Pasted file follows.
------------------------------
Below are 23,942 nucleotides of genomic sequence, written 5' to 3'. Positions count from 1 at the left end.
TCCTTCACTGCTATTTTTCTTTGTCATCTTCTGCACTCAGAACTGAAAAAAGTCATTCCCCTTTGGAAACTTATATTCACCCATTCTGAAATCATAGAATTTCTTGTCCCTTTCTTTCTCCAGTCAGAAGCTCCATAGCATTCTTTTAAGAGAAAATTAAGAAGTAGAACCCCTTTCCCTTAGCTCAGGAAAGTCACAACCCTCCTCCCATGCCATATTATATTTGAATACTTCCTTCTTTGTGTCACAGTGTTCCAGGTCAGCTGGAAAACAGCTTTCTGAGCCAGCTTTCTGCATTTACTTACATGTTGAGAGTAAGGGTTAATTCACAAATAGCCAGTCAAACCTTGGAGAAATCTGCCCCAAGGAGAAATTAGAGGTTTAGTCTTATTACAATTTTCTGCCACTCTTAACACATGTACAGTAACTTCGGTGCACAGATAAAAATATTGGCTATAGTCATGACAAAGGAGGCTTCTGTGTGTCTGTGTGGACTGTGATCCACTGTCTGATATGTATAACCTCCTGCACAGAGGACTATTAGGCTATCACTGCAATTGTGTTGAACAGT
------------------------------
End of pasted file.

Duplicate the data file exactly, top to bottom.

Below are 23,942 nucleotides of genomic sequence, written 5' to 3'. Positions count from 1 at the left end.
TCCTTCACTGCTATTTTTCTTTGTCATCTTCTGCACTCAGAACTGAAAAAAGTCATTCCCCTTTGGAAACTTATATTCACCCATTCTGAAATCATAGAATTTCTTGTCCCTTTCTTTCTCCAGTCAGAAGCTCCATAGCATTCTTTTAAGAGAAAATTAAGAAGTAGAACCCCTTTCCCTTAGCTCAGGAAAGTCACAACCCTCCTCCCATGCCATATTATATTTGAATACTTCCTTCTTTGTGTCACAGTGTTCCAGGTCAGCTGGAAAACAGCTTTCTGAGCCAGCTTTCTGCATTTACTTACATGTTGAGAGTAAGGGTTAATTCACAAATAGCCAGTCAAACCTTGGAGAAATCTGCCCCAAGGAGAAATTAGAGGTTTAGTCTTATTACAATTTTCTGCCACTCTTAACACATGTACAGTAACTTCGGTGCACAGATAAAAATATTGGCTATAGTCATGACAAAGGAGGCTTCTGTGTGTCTGTGTGGACTGTGATCCACTGTCTGATATGTATAACCTCCTGCACAGAGGACTATTAGGCTATCACTGCAATTGTGTTGAACAGT